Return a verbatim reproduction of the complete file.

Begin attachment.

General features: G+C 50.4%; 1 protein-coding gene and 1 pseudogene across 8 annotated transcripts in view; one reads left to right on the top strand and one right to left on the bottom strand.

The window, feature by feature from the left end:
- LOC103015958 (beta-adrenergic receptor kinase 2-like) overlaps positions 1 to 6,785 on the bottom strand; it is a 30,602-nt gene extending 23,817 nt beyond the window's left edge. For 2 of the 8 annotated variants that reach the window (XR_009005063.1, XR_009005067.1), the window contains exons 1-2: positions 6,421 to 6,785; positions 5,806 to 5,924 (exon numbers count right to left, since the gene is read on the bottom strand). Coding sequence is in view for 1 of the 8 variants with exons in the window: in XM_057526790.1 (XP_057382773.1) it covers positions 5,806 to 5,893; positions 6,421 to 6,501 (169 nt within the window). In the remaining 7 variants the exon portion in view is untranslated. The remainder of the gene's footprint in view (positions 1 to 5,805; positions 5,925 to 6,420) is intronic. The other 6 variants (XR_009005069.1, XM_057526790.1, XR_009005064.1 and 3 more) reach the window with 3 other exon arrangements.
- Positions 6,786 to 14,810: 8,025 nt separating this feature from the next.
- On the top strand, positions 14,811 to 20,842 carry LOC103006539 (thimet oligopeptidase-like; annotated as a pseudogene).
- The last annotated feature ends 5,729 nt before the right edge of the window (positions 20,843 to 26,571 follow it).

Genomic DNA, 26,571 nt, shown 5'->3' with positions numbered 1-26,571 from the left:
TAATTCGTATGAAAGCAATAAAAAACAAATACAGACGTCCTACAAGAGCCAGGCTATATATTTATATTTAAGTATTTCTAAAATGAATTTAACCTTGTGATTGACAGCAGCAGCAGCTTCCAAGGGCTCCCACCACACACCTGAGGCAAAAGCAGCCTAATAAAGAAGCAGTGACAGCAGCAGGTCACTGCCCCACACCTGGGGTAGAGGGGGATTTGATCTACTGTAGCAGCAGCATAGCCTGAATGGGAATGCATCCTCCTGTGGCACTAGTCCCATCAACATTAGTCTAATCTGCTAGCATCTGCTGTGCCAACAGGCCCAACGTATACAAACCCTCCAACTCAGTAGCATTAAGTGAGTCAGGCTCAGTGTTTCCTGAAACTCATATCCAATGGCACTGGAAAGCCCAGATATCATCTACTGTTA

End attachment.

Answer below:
General features: G+C 50.4%; 1 protein-coding gene and 1 pseudogene across 8 annotated transcripts in view; one reads left to right on the top strand and one right to left on the bottom strand.

The window, feature by feature from the left end:
- LOC103015958 (beta-adrenergic receptor kinase 2-like) overlaps positions 1 to 6,785 on the bottom strand; it is a 30,602-nt gene extending 23,817 nt beyond the window's left edge. For 2 of the 8 annotated variants that reach the window (XR_009005063.1, XR_009005067.1), the window contains exons 1-2: positions 6,421 to 6,785; positions 5,806 to 5,924 (exon numbers count right to left, since the gene is read on the bottom strand). Coding sequence is in view for 1 of the 8 variants with exons in the window: in XM_057526790.1 (XP_057382773.1) it covers positions 5,806 to 5,893; positions 6,421 to 6,501 (169 nt within the window). In the remaining 7 variants the exon portion in view is untranslated. The remainder of the gene's footprint in view (positions 1 to 5,805; positions 5,925 to 6,420) is intronic. The other 6 variants (XR_009005069.1, XM_057526790.1, XR_009005064.1 and 3 more) reach the window with 3 other exon arrangements.
- Positions 6,786 to 14,810: 8,025 nt separating this feature from the next.
- On the top strand, positions 14,811 to 20,842 carry LOC103006539 (thimet oligopeptidase-like; annotated as a pseudogene).
- The last annotated feature ends 5,729 nt before the right edge of the window (positions 20,843 to 26,571 follow it).

Genomic DNA, 26,571 nt, shown 5'->3' with positions numbered 1-26,571 from the left:
TAATTCGTATGAAAGCAATAAAAAACAAATACAGACGTCCTACAAGAGCCAGGCTATATATTTATATTTAAGTATTTCTAAAATGAATTTAACCTTGTGATTGACAGCAGCAGCAGCTTCCAAGGGCTCCCACCACACACCTGAGGCAAAAGCAGCCTAATAAAGAAGCAGTGACAGCAGCAGGTCACTGCCCCACACCTGGGGTAGAGGGGGATTTGATCTACTGTAGCAGCAGCATAGCCTGAATGGGAATGCATCCTCCTGTGGCACTAGTCCCATCAACATTAGTCTAATCTGCTAGCATCTGCTGTGCCAACAGGCCCAACGTATACAAACCCTCCAACTCAGTAGCATTAAGTGAGTCAGGCTCAGTGTTTCCTGAAACTCATATCCAATGGCACTGGAAAGCCCAGATATCATCTACTGTTA